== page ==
Energy Yield Modelling of Textured Perovskite/Silicon Two-Terminal Tandem Photovoltaic Modules
Jonathan Lehr a, Malte Langenhorst b, Raphael Schmager b, Uli Lemmer a, Bryce Richards b, Ulrich Paetzold a b
a Light Technology Institute, Karlsruhe Institute of Technology, Karlsruhe, 76131, Germany
b Institute of Microstructure Technology, Karlsruhe Institute of Technology, Eggenstein-Leopoldshafen, 76344, Germany
nanoGe Perovskite Conferences
Proceedings of nanoGe International Conference on Perovskite Solar Cells, Photonics and Optoelectronics (NIPHO19)
International Conference on Perovskite Thin Film Photovoltaics
Jerusalem, Israel, 2019 February 24th - 27th
Organizers: Lioz Etgar and Kai Zhu
Oral, Jonathan Lehr, presentation 031
DOI: https://doi.org/10.29363/nanoge.nipho.2019.031
Publication date: 21st November 2018

1. Perovskite/silicon two-terminal tandem photovoltaic modules

The use of perovskite solar cells in tandem photovoltaic (PV) modules based on silicon PV is an attractive application for perovskites, as perovskite-on-silicon tandem solar cells offer a route in exceeding the power conversion efficiency (PCE) of the market-dominant silicon single-junction photovoltaics. In order to improve the PCE of silicon single-junction solar cells, a key strategy in light management is the texturing of the crystalline silicon surface for enhancing light incoupling as well as light trapping[1][2]. Since the micron-scale texture facilitates light incoupling for the complete optical spectrum, the adoption of textures is also of high relevance in perovskite/silicon tandem PV modules[3].

Under realistic conditions, the spectrum and intensity of irradiance is changing continuously with time, and is not comparable to the illumination under conventional standard test conditions (STC) for deriving the solar cell’s PCE. The calculation of energy yield (EY) under realistic irradiation conditions offers the possibility to carefully optimize the structure of perovskite/silicon tandem PV modules. For this, our recently developed EY platform accounts for the variations in the share of specular and diffuse irradiance with time as well as angular dependency of incident light. The model uses the transfer-matrix method combined with statistical ray tracing for the optical modelling of the device and the one-diode model for the electrics. With input of irradiance data of a typical meteorological year (TMY3) from NREL[4] for many locations with various climate zones, we calculate the EY of the solar cell, and predict the optimal structure for different device architectures as well as for different locations. Since the bandgap of perovskites is tunable[5], we further evaluate the EY for different bandgaps finding the optimal bandgap for all investigated architectures and locations.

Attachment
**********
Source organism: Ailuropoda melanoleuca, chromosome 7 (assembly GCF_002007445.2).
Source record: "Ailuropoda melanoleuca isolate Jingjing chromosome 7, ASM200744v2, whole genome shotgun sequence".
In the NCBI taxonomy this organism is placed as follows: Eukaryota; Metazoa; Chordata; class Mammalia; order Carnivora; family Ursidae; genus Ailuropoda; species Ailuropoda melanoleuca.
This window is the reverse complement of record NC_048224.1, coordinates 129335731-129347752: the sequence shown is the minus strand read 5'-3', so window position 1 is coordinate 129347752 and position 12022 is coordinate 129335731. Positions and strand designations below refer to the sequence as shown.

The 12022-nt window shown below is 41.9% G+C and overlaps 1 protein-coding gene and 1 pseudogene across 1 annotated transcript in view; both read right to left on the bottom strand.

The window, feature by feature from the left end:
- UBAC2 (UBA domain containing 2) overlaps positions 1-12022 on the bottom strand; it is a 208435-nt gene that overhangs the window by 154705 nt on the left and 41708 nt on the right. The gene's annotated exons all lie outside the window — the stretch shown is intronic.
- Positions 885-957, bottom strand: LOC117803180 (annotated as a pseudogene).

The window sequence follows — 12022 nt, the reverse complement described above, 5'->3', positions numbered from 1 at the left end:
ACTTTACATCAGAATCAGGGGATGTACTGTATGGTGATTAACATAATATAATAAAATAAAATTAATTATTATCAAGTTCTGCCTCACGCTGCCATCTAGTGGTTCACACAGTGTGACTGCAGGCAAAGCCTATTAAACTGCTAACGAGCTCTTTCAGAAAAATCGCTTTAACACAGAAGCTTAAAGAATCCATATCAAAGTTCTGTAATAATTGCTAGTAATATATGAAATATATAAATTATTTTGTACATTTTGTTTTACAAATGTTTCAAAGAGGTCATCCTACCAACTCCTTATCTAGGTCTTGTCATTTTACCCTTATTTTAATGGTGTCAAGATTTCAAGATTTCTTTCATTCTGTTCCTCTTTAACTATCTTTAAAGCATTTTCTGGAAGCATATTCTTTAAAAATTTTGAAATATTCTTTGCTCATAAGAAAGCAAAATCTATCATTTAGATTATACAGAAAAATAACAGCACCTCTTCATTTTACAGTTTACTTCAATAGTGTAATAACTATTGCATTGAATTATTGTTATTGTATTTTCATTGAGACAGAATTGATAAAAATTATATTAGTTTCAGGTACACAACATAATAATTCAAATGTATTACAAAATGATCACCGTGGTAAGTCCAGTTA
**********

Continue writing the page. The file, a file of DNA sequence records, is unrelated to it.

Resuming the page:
2. Energy yield modelling of different architectures with planar and textured interfaces

In this work, we focus on the two-terminal (2T) configuration of perovskite/silicon tandem PV modules with monolithic interconnection of perovskite top cell and silicon bottom cell. There is also work on the EY modelling of perovskite/CIGS tandem PV modules, with the comparison of 2T and four-terminal (4T) configuration[6]. For perovskite/silicon 2T tandem PV modules the EY is calculated for three different architectures, a planar with flat front and rear side, a double-side texture with texture at the front and rear side, and rear texture only[7]. The EY of all perovskite/silicon 2T tandem PV modules with a perovskite bandgap of 1.72 eV is compared to the EY of a reference silicon single-junction PV module with a double-side textured architecture, and the relative enhancement in EY is evaluated. These calculations are performed for three locations with various climate conditions with an optimized module tilt angle and an optimal perovskite absorber layer thickness.

We optimize the perovskite absorber layer thickness in order to minimize losses due to mismatch of generated currents in both subcells. Since current matching depends mainly on the spectrum and intensity of irradiance, the maximal EY is found for different perovskite absorber layer thicknesses than under STC. This fact has to be considered in optimizing the layer stack of perovskite/silicon 2T tandem PV modules. The EY increases for all three architectures and the highest relative enhancement in EY with 26–28% is shown for the perovskite/silicon 2T tandem PV module with double-side texture, whereas it is 12–14% for the planar and 19–22% for the rear texture. In order to find the optimal perovskite bandgap for a 2T tandem, we further evaluate various perovskite bandgaps in the range of 1.55–1.88 eV. With this work we demonstrate the importance of wide bandgap perovskites to the application in perovskite/silicon 2T tandem PV modules.

The authors acknowledge financial support of the Bundesministerium für Bildung und Forschung (PRINTPERO, PEROSOL), the Initiating and Networking funding of the Helmholtz Association (HYIG of Dr. U.W. Paetzold; Recruitment Initiative of Prof. B.S. Richards; the Helmholtz Energy Materials Foundry (HEMF); PEROSEED; the European Union’s Horizon 2020 Programme (ACTPHAST); and the Science and Technology of Nanostructures research Programme) and the Karlsruhe School of Optics & Photonics (KSOP).

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